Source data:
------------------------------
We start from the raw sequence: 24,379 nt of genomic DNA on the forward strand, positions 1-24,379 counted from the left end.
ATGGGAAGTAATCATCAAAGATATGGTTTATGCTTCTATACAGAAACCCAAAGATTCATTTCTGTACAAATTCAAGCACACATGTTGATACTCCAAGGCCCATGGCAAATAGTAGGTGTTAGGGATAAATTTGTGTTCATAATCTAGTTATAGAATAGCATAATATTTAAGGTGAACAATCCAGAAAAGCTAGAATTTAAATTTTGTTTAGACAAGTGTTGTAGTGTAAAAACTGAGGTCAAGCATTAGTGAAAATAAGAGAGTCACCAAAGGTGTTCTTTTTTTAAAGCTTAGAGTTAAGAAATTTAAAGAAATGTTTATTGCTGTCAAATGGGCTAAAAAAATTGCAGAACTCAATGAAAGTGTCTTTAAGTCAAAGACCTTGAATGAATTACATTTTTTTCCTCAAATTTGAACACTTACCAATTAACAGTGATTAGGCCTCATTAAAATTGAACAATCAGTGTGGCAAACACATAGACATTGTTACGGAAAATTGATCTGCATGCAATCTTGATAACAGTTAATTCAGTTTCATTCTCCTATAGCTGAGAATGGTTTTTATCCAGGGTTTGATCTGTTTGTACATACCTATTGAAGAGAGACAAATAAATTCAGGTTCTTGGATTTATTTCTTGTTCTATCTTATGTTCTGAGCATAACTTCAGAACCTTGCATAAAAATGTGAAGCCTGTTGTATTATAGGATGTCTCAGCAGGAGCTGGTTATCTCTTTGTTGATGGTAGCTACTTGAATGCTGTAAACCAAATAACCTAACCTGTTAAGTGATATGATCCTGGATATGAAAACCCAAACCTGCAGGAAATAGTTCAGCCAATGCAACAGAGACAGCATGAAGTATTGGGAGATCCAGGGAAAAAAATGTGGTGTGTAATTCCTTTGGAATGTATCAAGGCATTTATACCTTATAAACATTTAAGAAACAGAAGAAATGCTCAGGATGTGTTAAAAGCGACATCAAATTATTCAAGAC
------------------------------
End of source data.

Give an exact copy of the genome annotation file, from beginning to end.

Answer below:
We start from the raw sequence: 24,379 nt of genomic DNA on the forward strand, positions 1-24,379 counted from the left end.
ATGGGAAGTAATCATCAAAGATATGGTTTATGCTTCTATACAGAAACCCAAAGATTCATTTCTGTACAAATTCAAGCACACATGTTGATACTCCAAGGCCCATGGCAAATAGTAGGTGTTAGGGATAAATTTGTGTTCATAATCTAGTTATAGAATAGCATAATATTTAAGGTGAACAATCCAGAAAAGCTAGAATTTAAATTTTGTTTAGACAAGTGTTGTAGTGTAAAAACTGAGGTCAAGCATTAGTGAAAATAAGAGAGTCACCAAAGGTGTTCTTTTTTTAAAGCTTAGAGTTAAGAAATTTAAAGAAATGTTTATTGCTGTCAAATGGGCTAAAAAAATTGCAGAACTCAATGAAAGTGTCTTTAAGTCAAAGACCTTGAATGAATTACATTTTTTTCCTCAAATTTGAACACTTACCAATTAACAGTGATTAGGCCTCATTAAAATTGAACAATCAGTGTGGCAAACACATAGACATTGTTACGGAAAATTGATCTGCATGCAATCTTGATAACAGTTAATTCAGTTTCATTCTCCTATAGCTGAGAATGGTTTTTATCCAGGGTTTGATCTGTTTGTACATACCTATTGAAGAGAGACAAATAAATTCAGGTTCTTGGATTTATTTCTTGTTCTATCTTATGTTCTGAGCATAACTTCAGAACCTTGCATAAAAATGTGAAGCCTGTTGTATTATAGGATGTCTCAGCAGGAGCTGGTTATCTCTTTGTTGATGGTAGCTACTTGAATGCTGTAAACCAAATAACCTAACCTGTTAAGTGATATGATCCTGGATATGAAAACCCAAACCTGCAGGAAATAGTTCAGCCAATGCAACAGAGACAGCATGAAGTATTGGGAGATCCAGGGAAAAAAATGTGGTGTGTAATTCCTTTGGAATGTATCAAGGCATTTATACCTTATAAACATTTAAGAAACAGAAGAAATGCTCAGGATGTGTTAAAAGCGACATCAAATTATTCAAGAC